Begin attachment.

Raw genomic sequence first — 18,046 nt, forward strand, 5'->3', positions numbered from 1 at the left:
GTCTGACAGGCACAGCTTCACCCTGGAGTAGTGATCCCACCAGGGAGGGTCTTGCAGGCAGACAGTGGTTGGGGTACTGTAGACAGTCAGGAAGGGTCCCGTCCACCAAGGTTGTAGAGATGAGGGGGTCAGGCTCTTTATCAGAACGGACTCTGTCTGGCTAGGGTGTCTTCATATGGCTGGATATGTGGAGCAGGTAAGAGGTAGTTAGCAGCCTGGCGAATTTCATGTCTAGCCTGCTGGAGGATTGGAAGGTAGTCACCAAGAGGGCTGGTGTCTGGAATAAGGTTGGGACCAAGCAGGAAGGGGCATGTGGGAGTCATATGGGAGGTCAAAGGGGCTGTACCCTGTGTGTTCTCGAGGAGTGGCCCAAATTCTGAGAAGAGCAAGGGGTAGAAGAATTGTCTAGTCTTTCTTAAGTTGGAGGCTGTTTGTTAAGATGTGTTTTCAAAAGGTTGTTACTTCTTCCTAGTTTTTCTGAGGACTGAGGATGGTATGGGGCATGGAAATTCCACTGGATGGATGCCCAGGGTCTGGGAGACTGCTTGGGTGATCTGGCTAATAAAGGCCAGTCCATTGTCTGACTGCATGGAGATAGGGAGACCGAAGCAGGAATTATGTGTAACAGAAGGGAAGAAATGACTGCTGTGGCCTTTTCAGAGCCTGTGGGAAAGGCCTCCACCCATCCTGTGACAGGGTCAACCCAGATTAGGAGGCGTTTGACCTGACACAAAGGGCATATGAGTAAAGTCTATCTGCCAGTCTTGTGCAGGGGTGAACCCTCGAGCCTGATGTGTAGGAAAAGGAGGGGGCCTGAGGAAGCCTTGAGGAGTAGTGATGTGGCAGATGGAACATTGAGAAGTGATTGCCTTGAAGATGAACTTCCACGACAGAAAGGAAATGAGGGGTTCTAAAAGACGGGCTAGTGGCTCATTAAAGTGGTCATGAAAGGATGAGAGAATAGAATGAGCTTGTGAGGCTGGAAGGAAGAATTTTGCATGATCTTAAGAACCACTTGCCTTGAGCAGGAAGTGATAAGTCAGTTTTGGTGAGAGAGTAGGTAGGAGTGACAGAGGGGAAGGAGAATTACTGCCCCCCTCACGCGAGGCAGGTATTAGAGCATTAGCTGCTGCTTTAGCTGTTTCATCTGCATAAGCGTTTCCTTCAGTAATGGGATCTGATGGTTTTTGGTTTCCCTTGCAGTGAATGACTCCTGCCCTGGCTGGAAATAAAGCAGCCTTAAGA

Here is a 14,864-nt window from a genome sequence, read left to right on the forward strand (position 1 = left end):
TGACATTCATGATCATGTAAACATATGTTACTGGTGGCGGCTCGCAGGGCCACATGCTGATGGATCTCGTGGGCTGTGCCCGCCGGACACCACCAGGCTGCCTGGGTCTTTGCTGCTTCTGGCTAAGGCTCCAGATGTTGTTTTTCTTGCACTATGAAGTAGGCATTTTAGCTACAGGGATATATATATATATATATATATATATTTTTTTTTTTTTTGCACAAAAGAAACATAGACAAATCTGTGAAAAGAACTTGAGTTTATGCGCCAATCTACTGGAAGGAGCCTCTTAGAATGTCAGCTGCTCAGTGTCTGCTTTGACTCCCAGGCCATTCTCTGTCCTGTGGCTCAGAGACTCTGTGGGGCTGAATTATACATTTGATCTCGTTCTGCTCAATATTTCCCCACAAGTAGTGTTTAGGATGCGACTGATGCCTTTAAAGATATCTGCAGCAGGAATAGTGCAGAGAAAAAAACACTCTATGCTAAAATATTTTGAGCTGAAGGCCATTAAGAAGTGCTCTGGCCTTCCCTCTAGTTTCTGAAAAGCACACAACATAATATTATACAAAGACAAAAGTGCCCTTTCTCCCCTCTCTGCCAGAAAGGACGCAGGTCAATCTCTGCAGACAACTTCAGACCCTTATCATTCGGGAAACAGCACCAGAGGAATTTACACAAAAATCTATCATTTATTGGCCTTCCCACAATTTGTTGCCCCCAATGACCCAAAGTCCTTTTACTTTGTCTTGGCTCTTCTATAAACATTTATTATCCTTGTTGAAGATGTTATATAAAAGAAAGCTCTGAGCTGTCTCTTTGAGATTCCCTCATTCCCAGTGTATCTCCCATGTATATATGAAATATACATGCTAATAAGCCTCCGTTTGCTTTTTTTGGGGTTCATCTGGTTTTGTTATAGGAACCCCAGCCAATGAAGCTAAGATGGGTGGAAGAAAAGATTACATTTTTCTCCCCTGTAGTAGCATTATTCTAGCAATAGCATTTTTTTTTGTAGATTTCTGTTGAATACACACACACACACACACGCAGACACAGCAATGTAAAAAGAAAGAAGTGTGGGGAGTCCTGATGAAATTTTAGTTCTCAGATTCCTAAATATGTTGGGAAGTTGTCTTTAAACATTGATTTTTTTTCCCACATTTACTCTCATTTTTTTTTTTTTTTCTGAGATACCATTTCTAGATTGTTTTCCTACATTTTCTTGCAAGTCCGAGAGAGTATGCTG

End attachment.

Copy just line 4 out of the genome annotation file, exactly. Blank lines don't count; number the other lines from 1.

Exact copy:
TGACATTCATGATCATGTAAACATATGTTACTGGTGGCGGCTCGCAGGGCCACATGCTGATGGATCTCGTGGGCTGTGCCCGCCGGACACCACCAGGCTGCCTGGGTCTTTGCTGCTTCTGGCTAAGGCTCCAGATGTTGTTTTTCTTGCACTATGAAGTAGGCATTTTAGCTACAGGGATATATATATATATATATATATATATTTTTTTTTTTTTTGCACAAAAGAAACATAGACAAATCTGTGAAAAGAACTTGAGTTTATGCGCCAATCTACTGGAAGGAGCCTCTTAGAATGTCAGCTGCTCAGTGTCTGCTTTGACTCCCAGGCCATTCTCTGTCCTGTGGCTCAGAGACTCTGTGGGGCTGAATTATACATTTGATCTCGTTCTGCTCAATATTTCCCCACAAGTAGTGTTTAGGATGCGACTGATGCCTTTAAAGATATCTGCAGCAGGAATAGTGCAGAGAAAAAAACACTCTATGCTAAAATATTTTGAGCTGAAGGCCATTAAGAAGTGCTCTGGCCTTCCCTCTAGTTTCTGAAAAGCACACAACATAATATTATACAAAGACAAAAGTGCCCTTTCTCCCCTCTCTGCCAGAAAGGACGCAGGTCAATCTCTGCAGACAACTTCAGACCCTTATCATTCGGGAAACAGCACCAGAGGAATTTACACAAAAATCTATCATTTATTGGCCTTCCCACAATTTGTTGCCCCCAATGACCCAAAGTCCTTTTACTTTGTCTTGGCTCTTCTATAAACATTTATTATCCTTGTTGAAGATGTTATATAAAAGAAAGCTCTGAGCTGTCTCTTTGAGATTCCCTCATTCCCAGTGTATCTCCCATGTATATATGAAATATACATGCTAATAAGCCTCCGTTTGCTTTTTTTGGGGTTCATCTGGTTTTGTTATAGGAACCCCAGCCAATGAAGCTAAGATGGGTGGAAGAAAAGATTACATTTTTCTCCCCTGTAGTAGCATTATTCTAGCAATAGCATTTTTTTTTGTAGATTTCTGTTGAATACACACACACACACACACGCAGACACAGCAATGTAAAAAGAAAGAAGTGTGGGGAGTCCTGATGAAATTTTAGTTCTCAGATTCCTAAATATGTTGGGAAGTTGTCTTTAAACATTGATTTTTTTTCCCACATTTACTCTCATTTTTTTTTTTTTTTCTGAGATACCATTTCTAGATTGTTTTCCTACATTTTCTTGCAAGTCCGAGAGAGTATGCTG